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Parkinson's study reveals 'blood cells link'

Parkinson's study reveals 'blood cells link'
22nd July 2008

A gene and protein which cause Parkinson's disease are controlled by genetic mechanisms in blood cells, according to scientists.

They found that the activity of three genes, which control the major component of haemoglobin in the blood, precisely matched the activity of the alpha-synuclein gene, which is seen in elevated levels in Parkinson's patients.

According to the researchers from the University of Wisconsin, Harvard University-affiliated Brigham and Women's Hospital, and the University of Ottawa, their finding suggests that a common switch controls both and raises hope for therapies aimed at keeping alpha-synuclein levels within the normal range.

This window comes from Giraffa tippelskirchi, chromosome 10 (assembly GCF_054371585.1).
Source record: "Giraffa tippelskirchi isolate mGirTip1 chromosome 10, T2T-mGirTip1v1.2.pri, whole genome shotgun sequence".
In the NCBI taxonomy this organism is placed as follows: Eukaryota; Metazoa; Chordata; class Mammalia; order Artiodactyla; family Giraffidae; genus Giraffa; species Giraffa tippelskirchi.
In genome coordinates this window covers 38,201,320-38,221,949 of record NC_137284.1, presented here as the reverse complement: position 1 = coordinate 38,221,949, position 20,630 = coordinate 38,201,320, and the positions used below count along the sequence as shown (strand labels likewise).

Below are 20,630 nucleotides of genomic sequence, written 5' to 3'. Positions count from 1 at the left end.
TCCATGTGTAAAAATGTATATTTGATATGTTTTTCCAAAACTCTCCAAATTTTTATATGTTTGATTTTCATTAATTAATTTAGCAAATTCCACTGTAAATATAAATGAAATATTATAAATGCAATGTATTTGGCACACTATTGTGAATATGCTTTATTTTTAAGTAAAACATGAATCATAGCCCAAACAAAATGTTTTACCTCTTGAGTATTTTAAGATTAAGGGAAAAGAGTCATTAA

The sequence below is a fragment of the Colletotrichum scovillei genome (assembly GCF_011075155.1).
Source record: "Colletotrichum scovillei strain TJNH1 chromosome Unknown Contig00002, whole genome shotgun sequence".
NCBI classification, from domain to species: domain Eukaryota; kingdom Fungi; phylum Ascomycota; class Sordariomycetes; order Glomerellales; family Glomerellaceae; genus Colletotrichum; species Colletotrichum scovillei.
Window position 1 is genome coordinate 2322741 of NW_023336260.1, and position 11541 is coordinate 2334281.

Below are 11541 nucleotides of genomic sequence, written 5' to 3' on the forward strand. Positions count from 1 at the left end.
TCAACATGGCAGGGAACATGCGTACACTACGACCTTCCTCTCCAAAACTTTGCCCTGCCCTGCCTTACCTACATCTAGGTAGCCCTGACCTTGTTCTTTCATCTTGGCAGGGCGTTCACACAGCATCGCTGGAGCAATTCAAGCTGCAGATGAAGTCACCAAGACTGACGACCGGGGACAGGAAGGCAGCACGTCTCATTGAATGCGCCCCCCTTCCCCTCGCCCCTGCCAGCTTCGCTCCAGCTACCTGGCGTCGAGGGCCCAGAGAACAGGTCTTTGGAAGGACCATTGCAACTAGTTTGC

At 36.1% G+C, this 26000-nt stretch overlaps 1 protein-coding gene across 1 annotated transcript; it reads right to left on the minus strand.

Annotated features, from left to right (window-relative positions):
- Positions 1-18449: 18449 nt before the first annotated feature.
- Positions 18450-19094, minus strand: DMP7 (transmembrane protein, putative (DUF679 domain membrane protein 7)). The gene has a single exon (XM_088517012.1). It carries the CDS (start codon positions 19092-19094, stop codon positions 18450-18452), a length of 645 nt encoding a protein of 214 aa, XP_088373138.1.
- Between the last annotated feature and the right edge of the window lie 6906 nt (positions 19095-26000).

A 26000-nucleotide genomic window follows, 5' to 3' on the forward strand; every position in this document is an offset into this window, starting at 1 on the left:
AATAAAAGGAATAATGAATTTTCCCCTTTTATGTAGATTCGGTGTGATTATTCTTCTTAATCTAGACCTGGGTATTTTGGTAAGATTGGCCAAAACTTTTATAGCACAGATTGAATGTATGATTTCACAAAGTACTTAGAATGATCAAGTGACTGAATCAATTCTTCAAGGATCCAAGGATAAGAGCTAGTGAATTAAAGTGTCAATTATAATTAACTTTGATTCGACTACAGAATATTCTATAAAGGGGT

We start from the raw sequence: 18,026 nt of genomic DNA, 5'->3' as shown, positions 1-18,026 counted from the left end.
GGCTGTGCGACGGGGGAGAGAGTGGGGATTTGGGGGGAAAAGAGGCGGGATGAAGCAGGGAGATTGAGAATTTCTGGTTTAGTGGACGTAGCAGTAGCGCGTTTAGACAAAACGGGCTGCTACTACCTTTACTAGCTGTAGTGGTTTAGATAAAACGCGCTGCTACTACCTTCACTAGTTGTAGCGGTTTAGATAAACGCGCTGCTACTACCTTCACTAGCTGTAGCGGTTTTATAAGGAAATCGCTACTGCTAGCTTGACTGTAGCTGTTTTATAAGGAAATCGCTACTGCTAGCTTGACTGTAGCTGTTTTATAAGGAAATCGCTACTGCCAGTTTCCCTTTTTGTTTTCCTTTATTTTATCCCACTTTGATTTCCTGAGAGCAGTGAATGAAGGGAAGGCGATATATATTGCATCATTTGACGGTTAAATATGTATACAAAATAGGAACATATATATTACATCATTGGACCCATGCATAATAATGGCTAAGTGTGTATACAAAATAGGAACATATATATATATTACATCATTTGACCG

Dr Clemens Scherzer of Harvard said: "Simply lowering alpha-synuclein levels by 40 per cent may be enough to treat some forms of Parkinson's disease."

He added that the problem of alpha-synuclein build-up in Parkinson patients' brains can now be tackled "from the production site" as opposed to previous research which has focused on simply attempting to remove the excess levels.

Meanwhile, Dr Tom Smith writing in the Guardian recently said that camomile tea is being researched for use with brain diseases in which inflammation may be involved, including Parkinson's and Alzheimer's disease.

He commented that a substance called luteolin in the tea has been found to reduce inflammatory reactions in the brain.

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